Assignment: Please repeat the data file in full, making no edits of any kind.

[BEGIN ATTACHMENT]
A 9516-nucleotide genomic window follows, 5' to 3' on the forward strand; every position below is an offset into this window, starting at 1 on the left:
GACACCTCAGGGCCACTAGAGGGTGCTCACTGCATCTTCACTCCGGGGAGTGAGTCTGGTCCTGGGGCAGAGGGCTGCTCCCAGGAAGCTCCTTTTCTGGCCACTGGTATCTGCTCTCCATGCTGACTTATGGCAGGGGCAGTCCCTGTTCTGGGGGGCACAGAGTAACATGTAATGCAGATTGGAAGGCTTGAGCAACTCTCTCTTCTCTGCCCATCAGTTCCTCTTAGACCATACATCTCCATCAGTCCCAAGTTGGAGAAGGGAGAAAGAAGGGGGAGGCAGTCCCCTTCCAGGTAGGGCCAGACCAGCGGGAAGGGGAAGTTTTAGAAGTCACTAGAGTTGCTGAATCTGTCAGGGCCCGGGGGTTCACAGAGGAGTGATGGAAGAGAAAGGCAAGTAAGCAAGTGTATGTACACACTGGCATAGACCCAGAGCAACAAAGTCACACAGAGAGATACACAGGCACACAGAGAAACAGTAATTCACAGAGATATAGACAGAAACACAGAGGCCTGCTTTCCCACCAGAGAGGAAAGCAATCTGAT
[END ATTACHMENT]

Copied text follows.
A 9516-nucleotide genomic window follows, 5' to 3' on the forward strand; every position below is an offset into this window, starting at 1 on the left:
GACACCTCAGGGCCACTAGAGGGTGCTCACTGCATCTTCACTCCGGGGAGTGAGTCTGGTCCTGGGGCAGAGGGCTGCTCCCAGGAAGCTCCTTTTCTGGCCACTGGTATCTGCTCTCCATGCTGACTTATGGCAGGGGCAGTCCCTGTTCTGGGGGGCACAGAGTAACATGTAATGCAGATTGGAAGGCTTGAGCAACTCTCTCTTCTCTGCCCATCAGTTCCTCTTAGACCATACATCTCCATCAGTCCCAAGTTGGAGAAGGGAGAAAGAAGGGGGAGGCAGTCCCCTTCCAGGTAGGGCCAGACCAGCGGGAAGGGGAAGTTTTAGAAGTCACTAGAGTTGCTGAATCTGTCAGGGCCCGGGGGTTCACAGAGGAGTGATGGAAGAGAAAGGCAAGTAAGCAAGTGTATGTACACACTGGCATAGACCCAGAGCAACAAAGTCACACAGAGAGATACACAGGCACACAGAGAAACAGTAATTCACAGAGATATAGACAGAAACACAGAGGCCTGCTTTCCCACCAGAGAGGAAAGCAATCTGAT